Quietly, this is one of the most scandalous episodes in Irish journalism for long and many’s the year. And rather than being appropriately embarrassed, the editor was out over the weekend, bragging about it. “An absolute box office piece”, says he, without shame:
Sunday Independent P1
– Gardai probe sinister calls to Nphet chiefs
– Sinéad O'Connor interviews Ian Bailey – an absolute box-office piece
– The trouble with Fianna Fail
– Lots of great interviews in all sections
– Hurling special, Paul Kimmage at The Open
– And a whole lot more pic.twitter.com/v0XS3XaO14
— Alan English (@AlanEnglish9) July 17, 2021
So, what was in this “box office” piece? Well, we do not have to get past the first line, really:
“Sinéad O’Connor joined a sozzled Ian Bailey over lunch to hear what he had to say about Sophie Toscan du Plantier and her killer”
Let’s be very clear: Nothing after that line matters. Bailey was drunk. O’Connor admits he was drunk. The paper advertises the fact that he was drunk. Deciding, then, to publish this “interview”, and sell papers off the back of it, is one of the most immoral things they could possibly have chosen to do.
Bailey, obviously, is a deeply troubled man. He is an alcoholic. He is also, in the eyes of the law, an innocent man. Nobody has ever been able, or ever will be able, to prove his guilt, and he has never been able, and never will be able, to prove his innocence. Events have transpired in such a manner that he now exists permanently in the Irish psyche in a place between guilt, and innocence. Some people will never believe that he did not commit a heinous murder. The law, it seems, will never be able to prove that he did. It is not a bit of wonder that he is troubled. It is not a wonder, either, that he is suspicious of the press.
And what did O’Connor uncover, in her piece? Nothing, is the answer. We are treated at length to Sinead’s personal impressions of Bailey – nicer when sober than drunk, apparently. Though, aren’t most people? One might write the same of O’Connor herself, potentially, though she, of course, being a Muslim, does not drink these days.
What questions did she ask him? Well, two are recorded: Whether he always knew he was heterosexual (why that matters, nobody knows) and whether “he likes himself”. At one point, Bailey tells her that he teaches journalism, and that O’Connor is not doing her job properly. Drunk or Sober, he is entirely right about that. Consider this section:
“He says he wants a break, but I decide I’m going to finish my questions while he’s out of his comfort zone — and then get out of Dodge.
I’m glad I packed my car the night before so I could get away quick if my questions made him lose control of his narrative. This is a man who is all about control.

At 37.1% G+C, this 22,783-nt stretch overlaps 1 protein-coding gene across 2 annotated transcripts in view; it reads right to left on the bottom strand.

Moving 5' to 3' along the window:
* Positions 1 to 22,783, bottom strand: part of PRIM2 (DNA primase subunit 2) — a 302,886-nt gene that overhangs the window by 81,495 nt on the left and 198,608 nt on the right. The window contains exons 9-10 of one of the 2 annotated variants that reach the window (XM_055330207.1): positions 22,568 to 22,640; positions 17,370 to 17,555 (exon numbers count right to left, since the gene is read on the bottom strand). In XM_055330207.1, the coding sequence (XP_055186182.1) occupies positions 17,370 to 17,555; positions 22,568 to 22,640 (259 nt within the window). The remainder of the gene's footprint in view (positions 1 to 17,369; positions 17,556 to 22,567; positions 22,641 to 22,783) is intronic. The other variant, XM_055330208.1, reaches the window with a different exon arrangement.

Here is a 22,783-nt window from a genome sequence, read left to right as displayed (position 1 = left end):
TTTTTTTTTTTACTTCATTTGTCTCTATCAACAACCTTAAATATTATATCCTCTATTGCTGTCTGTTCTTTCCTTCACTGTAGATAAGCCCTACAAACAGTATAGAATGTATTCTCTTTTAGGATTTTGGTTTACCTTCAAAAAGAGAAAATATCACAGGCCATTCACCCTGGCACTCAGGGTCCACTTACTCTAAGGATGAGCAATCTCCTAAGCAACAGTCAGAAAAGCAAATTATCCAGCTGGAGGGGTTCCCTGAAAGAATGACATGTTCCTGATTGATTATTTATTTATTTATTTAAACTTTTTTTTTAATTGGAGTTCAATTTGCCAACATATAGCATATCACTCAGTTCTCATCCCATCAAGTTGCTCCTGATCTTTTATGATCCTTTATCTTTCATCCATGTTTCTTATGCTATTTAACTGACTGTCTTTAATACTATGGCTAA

Again, he’s being the very worst witness he could possibly be for himself, and he’s being foolish enough to let Sinéad O’Connor film him. Maybe he is actually just plain stupid? Or did he just not google me?
I ask if he would like to make an appeal in this interview for the real killer to come forward. He throws his eyes up to heaven. He doesn’t want to do it.
I tell him it could help him. He flicks his wrist again, looks away from the camera and reluctantly makes the appeal in that “OK, fine, are you happy now?” tone that misogynists use when they want to shut a woman up.”
By “out of his comfort zone”, as we have already established, she means “had a few too many drinks”. She then demands that he make a statement on camera asking for the “real killer” to come forward – telling him it would “help him”. And then she does everything she can in the article she writes to undermine that same video: She poses as his friend, in other words, and then sticks the knife in in her copy. That’s nothing new, in journalism, but to do it to somebody who is under the influence of alcohol is deeply unethical.
We learn, in summation, absolutely nothing about Ian Bailey from this interview. We learn a lot more about Sinead O’Connor, and the Sunday Independent. The whole piece has clearly been legally proofed to within an inch of its life to avoid a libel suit, and on that score the lawyers probably succeeded. What they could not hide, and cannot hide, though, is the complete absence of ethics from O’Connor and her editor. They sent a circus act down to Cork, to turn Ian Bailey into a circus act, just to gain a few readers. And they took advantage of him to do it.